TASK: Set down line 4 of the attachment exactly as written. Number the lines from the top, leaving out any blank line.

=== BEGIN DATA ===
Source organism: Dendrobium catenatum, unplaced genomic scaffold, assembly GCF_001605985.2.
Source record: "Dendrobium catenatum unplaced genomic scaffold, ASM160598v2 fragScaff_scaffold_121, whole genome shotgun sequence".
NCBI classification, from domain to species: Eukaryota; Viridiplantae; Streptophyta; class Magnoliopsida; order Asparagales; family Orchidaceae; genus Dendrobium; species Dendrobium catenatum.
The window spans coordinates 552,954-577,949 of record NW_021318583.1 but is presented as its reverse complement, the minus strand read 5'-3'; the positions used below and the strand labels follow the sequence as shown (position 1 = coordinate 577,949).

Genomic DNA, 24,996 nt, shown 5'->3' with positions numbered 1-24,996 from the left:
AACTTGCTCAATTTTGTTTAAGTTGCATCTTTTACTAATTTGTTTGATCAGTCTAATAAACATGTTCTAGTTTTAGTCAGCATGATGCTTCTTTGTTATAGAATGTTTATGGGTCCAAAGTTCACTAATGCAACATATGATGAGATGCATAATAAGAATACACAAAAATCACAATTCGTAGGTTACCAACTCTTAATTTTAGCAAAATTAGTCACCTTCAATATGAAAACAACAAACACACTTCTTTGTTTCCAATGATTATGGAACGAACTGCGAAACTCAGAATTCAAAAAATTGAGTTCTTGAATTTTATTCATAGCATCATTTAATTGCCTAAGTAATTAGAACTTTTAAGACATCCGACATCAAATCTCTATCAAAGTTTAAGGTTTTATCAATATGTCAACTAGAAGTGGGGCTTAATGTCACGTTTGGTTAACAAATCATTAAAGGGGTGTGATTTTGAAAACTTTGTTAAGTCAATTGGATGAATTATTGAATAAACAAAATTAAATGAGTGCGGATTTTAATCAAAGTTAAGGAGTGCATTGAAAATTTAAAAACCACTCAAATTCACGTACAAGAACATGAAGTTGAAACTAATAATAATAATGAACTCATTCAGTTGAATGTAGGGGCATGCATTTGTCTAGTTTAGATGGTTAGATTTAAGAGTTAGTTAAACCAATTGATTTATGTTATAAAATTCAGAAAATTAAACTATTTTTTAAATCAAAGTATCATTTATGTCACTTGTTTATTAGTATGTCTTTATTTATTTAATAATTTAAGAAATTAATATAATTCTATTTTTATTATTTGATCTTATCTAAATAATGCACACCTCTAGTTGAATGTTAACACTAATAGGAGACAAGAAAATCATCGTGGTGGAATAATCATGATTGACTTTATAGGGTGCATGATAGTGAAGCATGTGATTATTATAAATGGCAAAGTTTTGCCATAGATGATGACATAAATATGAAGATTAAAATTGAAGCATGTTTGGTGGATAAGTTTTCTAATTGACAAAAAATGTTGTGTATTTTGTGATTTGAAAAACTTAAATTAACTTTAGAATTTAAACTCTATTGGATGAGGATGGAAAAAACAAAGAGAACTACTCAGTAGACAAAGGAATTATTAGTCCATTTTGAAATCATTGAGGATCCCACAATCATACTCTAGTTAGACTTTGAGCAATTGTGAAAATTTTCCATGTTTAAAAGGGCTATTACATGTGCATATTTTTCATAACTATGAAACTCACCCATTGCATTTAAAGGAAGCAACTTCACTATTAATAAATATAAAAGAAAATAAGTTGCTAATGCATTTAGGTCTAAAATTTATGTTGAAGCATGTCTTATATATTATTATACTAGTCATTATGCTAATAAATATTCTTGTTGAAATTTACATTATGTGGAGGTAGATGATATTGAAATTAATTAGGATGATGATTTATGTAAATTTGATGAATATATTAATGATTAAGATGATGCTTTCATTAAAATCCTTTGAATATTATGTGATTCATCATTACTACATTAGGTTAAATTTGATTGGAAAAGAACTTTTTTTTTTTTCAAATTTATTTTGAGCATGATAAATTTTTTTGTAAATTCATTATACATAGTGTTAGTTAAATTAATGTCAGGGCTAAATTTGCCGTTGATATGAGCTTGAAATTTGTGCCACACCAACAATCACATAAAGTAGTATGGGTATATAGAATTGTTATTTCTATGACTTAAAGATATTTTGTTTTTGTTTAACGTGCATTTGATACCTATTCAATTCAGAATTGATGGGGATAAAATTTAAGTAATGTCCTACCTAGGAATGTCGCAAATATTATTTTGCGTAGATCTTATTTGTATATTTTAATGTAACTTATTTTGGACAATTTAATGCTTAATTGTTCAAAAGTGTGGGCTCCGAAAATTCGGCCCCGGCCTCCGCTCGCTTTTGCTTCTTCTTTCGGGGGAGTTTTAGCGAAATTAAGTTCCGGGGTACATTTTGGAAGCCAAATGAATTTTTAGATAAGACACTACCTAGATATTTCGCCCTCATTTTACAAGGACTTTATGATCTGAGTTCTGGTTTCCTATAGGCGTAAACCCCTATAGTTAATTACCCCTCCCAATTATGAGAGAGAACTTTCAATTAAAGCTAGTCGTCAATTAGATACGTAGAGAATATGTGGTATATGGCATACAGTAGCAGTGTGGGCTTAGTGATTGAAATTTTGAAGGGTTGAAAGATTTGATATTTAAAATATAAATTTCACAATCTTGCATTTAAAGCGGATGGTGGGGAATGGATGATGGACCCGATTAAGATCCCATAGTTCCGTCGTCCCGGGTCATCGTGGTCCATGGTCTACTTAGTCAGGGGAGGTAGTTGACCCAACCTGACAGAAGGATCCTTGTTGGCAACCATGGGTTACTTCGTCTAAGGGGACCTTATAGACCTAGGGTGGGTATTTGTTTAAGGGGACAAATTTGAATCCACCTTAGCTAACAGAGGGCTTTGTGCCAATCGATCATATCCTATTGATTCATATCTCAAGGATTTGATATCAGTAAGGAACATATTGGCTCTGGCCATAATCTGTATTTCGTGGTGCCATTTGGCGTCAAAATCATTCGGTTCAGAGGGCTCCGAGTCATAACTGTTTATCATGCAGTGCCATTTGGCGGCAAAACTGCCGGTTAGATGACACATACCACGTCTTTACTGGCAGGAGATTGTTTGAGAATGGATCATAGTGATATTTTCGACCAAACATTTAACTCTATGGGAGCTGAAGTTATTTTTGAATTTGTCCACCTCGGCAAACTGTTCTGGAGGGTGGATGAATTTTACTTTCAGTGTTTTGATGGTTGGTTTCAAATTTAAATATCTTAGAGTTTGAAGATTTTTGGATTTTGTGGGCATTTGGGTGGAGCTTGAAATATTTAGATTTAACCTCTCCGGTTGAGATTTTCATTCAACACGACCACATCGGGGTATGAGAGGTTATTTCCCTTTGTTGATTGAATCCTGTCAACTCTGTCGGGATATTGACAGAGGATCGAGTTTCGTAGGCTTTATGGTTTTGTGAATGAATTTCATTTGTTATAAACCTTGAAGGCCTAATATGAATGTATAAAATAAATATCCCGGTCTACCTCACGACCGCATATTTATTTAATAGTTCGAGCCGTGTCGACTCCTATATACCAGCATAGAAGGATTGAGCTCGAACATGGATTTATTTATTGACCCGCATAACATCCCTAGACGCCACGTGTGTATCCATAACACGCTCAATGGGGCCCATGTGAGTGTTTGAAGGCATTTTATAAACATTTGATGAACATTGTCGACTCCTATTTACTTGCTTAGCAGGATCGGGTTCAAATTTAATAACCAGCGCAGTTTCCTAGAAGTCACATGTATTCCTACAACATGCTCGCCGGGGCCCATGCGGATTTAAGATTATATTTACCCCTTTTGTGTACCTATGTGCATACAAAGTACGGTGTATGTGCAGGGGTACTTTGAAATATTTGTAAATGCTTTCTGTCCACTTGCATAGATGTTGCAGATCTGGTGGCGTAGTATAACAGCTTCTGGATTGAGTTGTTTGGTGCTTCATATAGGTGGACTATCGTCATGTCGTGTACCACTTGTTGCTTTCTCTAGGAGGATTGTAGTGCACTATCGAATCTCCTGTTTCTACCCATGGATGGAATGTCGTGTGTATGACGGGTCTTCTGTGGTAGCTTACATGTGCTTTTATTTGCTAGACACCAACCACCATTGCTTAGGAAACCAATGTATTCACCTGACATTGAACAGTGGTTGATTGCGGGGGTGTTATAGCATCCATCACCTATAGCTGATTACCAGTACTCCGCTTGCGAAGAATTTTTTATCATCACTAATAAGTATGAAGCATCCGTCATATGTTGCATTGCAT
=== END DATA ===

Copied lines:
The window spans coordinates 552,954-577,949 of record NW_021318583.1 but is presented as its reverse complement, the minus strand read 5'-3'; the positions used below and the strand labels follow the sequence as shown (position 1 = coordinate 577,949).